by Jonathan Hickman (writer), John Romita Jr. (pencils), Scott Hanna (inks), Laura Martin (colors), and Chris Eliopoulos (letters)

The Story: As the Phoenix streaks towards Earth, Hope tries to make a deal with Wolverine.

The Review: In a twelve-issue maxi-series, issues like this are all but inevitable – the dreaded, treading water, transitional issue.

Much of this issue seems like it’s buying time for the huge development/cliffhanger on the final page.  As a result, much time is spent with Emma Frost checking in on each team of X-Men and each “battlezone,” often visiting what’s been going on in some of the AvX tie-in issues.  It’s honestly not very thrilling reading – if you’re reading those books already, it’s redundant, and if it you’re not, each arena is visited so briefly and so superficially that it’s basically devoid of any real significance anyway.  Even Emma’s purpose in doing this (attempting to seek out Cap in order to figure out where Hope is going to be next) is geared towards getting towards that final page.  It’s as though Hickman just needed to kill time to that big event, as the series is effectively in a holding pattern until that event occurred, having gone as far as it could go.

That said, while the middle of the issue is a bit tedious, the opening and finale are quite strong.  The finale goes without saying: it’s a huge development and a huge cliffhanger that’ll have you hankering for the next issue.  Mission accomplished.  More than that, however, it also involved a plot twist in which Logan does something that’s really heartless and quite a surprise.  It’s great how Hickman had us, along with Hope, believing one way in the opening of the issue, only for it to get all twisted up at the end.  Just an ice-cold move by Wolverine.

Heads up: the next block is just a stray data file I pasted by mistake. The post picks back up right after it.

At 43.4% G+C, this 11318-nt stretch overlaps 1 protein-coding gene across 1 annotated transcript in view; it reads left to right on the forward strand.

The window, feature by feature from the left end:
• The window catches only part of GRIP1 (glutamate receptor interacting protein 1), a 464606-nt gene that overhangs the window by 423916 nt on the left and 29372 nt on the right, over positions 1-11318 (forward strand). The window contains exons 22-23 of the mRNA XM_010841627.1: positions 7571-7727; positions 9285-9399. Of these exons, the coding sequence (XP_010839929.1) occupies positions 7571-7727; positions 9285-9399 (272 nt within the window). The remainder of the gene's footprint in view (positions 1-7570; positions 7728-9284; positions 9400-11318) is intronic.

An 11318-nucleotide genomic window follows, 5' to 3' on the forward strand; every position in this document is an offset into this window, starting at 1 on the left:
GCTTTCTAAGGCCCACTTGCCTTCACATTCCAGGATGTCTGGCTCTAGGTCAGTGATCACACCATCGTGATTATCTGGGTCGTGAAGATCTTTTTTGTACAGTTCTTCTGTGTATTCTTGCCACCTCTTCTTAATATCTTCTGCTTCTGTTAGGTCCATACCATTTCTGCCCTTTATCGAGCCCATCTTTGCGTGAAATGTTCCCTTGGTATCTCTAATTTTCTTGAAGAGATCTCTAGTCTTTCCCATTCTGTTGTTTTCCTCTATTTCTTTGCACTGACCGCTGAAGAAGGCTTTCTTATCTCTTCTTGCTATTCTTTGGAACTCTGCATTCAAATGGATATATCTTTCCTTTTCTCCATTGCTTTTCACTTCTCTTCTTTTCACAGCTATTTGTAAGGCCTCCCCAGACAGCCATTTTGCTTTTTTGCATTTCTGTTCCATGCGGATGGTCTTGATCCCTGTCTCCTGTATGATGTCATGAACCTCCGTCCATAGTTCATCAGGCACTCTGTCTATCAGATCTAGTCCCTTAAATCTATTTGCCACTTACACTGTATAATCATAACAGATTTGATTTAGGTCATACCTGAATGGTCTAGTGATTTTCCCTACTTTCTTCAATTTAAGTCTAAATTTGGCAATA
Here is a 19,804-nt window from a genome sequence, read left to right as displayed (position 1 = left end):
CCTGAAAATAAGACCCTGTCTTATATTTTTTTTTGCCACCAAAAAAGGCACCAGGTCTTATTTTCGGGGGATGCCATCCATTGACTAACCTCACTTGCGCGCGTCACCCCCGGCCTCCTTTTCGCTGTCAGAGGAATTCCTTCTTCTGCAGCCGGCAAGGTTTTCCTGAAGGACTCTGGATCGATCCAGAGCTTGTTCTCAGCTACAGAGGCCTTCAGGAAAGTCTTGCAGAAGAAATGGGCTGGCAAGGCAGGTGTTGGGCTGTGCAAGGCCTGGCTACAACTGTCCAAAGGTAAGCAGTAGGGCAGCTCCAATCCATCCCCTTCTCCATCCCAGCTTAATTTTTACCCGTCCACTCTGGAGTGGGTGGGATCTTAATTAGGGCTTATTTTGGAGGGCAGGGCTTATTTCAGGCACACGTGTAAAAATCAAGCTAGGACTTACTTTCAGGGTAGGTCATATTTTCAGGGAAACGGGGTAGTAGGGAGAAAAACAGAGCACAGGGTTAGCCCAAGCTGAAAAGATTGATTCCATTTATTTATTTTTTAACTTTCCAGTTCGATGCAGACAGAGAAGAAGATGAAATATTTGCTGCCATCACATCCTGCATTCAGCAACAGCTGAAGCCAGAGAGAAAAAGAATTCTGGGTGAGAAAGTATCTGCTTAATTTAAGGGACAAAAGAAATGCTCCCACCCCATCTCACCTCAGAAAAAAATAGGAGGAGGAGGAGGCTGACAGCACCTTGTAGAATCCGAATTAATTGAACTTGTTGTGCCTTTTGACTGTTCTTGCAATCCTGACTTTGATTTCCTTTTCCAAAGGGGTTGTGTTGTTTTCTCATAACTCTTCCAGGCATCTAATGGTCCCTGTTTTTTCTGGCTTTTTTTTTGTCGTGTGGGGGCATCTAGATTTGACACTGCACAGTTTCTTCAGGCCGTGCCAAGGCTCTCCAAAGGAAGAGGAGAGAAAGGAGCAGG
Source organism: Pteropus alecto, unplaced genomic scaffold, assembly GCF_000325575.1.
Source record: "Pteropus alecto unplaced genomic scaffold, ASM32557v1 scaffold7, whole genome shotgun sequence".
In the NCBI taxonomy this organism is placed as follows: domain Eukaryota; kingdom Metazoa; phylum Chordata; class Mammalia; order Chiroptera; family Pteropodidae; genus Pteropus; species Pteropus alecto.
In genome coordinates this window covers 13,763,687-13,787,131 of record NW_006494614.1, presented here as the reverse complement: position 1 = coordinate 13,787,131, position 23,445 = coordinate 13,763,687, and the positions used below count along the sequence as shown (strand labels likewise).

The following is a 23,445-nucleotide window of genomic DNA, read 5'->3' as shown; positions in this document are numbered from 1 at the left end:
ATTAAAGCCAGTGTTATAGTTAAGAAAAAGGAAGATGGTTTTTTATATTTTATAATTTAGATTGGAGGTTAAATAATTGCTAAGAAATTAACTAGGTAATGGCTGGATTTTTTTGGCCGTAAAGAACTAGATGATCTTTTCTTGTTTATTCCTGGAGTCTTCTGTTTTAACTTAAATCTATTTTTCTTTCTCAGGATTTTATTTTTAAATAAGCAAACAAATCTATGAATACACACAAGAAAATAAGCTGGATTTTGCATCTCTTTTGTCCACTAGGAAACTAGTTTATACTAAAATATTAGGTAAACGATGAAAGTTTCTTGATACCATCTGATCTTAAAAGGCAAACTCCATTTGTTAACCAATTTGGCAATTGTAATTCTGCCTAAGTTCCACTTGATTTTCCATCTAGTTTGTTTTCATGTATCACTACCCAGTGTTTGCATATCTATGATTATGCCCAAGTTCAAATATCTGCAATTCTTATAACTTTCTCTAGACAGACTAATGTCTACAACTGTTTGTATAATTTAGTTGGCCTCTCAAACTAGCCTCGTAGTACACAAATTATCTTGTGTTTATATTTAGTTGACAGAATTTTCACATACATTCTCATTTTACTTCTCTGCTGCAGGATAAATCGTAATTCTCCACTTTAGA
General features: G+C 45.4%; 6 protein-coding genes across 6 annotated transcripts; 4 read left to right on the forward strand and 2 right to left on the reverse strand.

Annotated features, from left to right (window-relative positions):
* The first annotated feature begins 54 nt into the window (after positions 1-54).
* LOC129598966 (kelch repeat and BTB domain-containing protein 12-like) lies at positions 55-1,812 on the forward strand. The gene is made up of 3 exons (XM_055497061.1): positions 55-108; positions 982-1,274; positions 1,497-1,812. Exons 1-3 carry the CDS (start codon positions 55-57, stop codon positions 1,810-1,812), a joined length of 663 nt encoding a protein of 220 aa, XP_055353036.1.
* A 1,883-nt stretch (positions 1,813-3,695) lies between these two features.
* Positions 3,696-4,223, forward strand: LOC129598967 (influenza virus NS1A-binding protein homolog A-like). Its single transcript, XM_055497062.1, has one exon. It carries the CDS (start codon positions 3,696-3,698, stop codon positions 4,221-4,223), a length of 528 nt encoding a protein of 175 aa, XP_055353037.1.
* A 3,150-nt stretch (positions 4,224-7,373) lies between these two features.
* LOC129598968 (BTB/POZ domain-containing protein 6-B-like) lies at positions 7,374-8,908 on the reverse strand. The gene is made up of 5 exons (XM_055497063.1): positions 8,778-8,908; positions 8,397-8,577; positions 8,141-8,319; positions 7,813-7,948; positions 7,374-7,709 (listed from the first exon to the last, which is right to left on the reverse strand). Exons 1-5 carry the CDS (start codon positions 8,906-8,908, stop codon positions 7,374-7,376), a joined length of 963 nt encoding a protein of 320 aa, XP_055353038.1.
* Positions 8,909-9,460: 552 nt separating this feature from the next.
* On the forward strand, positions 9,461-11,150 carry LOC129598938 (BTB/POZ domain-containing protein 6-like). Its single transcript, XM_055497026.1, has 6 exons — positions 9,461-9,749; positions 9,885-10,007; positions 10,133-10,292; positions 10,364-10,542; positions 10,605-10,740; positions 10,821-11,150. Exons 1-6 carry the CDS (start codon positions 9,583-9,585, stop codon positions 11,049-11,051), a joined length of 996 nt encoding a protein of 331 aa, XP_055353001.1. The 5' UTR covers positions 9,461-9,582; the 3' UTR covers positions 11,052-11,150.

The opening is really good as well.  The first page is guaranteed to get a laugh and Wolverine and Hope do have a solid dynamic.  It was also nice to see Hope confront Logan with his hypocrisy – he opened a school for kids as a response to Scott’s pressing them into service  but now wants to kill a kid.  It’s good to see this addressed so that it no longer stands out as a point of mischaracterization to be picked at.

John Romita Jr.’s art remains some of his strongest work in years.  As in the past three issues, it’s far more polished than we’ve come to expect from him over the past few years.  Granted, his work is also really supported by Martin and Hanna, who are clearly working their buts off – Hanna is no doubt a big part of why Romita’s art looks so clean, sharp, and polished, while Martin’s colors have a lot of life to them.

Conclusion: An issue that’s book-ended by quality moments, but between those moments, there’s just a whole lot of wheel-spinning.

Grade: C+

-Alex Evans

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